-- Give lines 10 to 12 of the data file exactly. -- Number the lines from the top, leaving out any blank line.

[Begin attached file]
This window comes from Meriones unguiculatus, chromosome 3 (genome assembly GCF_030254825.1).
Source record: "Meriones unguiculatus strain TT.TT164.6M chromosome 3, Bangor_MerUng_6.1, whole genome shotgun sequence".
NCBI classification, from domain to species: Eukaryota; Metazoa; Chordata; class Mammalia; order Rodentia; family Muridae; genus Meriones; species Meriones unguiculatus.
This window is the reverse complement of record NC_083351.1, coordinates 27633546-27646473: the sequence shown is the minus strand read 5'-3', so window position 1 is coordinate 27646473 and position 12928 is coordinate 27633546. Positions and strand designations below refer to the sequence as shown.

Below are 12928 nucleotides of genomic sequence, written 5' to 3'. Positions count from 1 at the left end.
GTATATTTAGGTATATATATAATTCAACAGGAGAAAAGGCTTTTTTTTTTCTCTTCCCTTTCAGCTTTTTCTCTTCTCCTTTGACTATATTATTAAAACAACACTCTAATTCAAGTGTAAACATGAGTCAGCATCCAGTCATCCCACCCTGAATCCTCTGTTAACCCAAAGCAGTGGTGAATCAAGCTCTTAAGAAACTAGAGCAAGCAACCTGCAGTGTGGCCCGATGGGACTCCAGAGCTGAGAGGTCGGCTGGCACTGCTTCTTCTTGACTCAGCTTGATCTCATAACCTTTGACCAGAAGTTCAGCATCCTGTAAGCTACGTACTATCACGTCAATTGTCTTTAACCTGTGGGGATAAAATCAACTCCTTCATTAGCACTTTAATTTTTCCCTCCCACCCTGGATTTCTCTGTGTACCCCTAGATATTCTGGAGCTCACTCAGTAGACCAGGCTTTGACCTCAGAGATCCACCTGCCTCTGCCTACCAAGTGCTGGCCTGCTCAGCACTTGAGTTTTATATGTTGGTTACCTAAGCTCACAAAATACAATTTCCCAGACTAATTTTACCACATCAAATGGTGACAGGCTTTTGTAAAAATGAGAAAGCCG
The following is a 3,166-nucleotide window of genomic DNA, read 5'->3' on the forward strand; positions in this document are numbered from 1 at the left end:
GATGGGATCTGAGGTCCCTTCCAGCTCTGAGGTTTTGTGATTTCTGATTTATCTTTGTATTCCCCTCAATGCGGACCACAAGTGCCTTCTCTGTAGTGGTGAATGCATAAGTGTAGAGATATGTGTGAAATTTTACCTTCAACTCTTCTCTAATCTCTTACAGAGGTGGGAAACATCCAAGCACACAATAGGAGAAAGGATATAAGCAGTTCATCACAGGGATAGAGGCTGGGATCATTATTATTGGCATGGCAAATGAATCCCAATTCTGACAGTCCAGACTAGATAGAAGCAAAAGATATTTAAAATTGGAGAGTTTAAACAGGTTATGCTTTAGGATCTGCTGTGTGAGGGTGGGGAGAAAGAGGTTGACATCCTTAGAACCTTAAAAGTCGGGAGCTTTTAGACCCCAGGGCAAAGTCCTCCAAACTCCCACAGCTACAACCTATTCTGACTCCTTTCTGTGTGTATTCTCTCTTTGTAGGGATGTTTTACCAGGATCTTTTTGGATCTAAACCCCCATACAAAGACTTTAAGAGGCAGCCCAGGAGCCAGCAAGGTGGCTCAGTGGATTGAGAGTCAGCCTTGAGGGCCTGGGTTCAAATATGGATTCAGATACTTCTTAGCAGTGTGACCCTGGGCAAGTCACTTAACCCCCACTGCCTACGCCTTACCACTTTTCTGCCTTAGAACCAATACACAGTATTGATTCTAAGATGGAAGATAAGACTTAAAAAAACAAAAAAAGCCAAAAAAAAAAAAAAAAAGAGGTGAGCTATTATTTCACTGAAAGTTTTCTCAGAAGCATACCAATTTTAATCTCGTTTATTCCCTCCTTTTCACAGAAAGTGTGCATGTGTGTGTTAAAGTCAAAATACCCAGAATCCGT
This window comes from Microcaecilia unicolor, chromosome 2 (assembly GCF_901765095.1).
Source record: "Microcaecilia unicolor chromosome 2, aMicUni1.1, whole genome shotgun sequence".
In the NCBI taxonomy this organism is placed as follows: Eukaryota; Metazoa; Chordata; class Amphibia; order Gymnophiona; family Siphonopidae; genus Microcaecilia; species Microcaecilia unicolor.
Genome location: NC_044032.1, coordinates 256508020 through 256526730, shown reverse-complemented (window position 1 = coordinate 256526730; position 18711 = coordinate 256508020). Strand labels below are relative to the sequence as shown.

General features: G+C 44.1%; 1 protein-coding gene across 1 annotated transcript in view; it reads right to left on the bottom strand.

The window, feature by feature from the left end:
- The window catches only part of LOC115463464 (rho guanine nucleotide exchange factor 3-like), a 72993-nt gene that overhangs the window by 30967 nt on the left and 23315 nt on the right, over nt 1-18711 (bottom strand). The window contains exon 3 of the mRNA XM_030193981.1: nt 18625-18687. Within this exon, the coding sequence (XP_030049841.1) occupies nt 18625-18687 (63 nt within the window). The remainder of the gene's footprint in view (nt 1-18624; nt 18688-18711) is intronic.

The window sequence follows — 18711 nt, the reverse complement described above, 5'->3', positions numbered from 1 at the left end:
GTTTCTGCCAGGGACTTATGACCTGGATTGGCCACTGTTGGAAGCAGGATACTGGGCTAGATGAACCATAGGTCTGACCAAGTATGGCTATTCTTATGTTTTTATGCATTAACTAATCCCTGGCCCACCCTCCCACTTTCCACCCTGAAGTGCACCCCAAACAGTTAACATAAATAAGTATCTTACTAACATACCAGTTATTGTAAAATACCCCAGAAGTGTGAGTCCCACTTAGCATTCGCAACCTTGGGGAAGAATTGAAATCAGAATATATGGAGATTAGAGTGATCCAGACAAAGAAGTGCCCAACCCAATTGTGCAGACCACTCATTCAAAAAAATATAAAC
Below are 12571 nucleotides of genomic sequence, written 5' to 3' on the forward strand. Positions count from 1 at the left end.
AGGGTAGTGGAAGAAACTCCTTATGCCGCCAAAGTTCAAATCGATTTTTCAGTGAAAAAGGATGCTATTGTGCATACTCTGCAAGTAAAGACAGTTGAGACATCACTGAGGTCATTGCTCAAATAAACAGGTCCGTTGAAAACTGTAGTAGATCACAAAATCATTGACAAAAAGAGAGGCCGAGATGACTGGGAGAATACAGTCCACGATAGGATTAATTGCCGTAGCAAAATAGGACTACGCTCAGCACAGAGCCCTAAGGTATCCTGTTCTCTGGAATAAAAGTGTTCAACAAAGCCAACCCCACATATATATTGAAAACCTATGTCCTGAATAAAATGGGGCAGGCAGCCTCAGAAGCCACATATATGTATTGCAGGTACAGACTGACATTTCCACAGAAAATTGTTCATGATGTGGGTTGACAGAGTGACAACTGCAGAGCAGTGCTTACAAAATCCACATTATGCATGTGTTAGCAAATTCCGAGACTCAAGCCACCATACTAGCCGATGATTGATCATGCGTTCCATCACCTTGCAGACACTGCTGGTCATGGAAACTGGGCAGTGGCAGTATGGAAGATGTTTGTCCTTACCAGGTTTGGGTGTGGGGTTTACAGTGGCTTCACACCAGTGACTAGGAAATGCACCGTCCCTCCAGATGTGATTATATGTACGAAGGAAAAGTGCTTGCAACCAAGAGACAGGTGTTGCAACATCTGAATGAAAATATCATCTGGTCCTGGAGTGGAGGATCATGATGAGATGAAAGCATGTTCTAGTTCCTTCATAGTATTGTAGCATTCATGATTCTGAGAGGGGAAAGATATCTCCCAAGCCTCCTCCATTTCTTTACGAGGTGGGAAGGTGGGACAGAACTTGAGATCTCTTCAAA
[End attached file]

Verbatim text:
Source record: "Microcaecilia unicolor chromosome 2, aMicUni1.1, whole genome shotgun sequence".
In the NCBI taxonomy this organism is placed as follows: Eukaryota; Metazoa; Chordata; class Amphibia; order Gymnophiona; family Siphonopidae; genus Microcaecilia; species Microcaecilia unicolor.
Genome location: NC_044032.1, coordinates 256508020 through 256526730, shown reverse-complemented (window position 1 = coordinate 256526730; position 18711 = coordinate 256508020). Strand labels below are relative to the sequence as shown.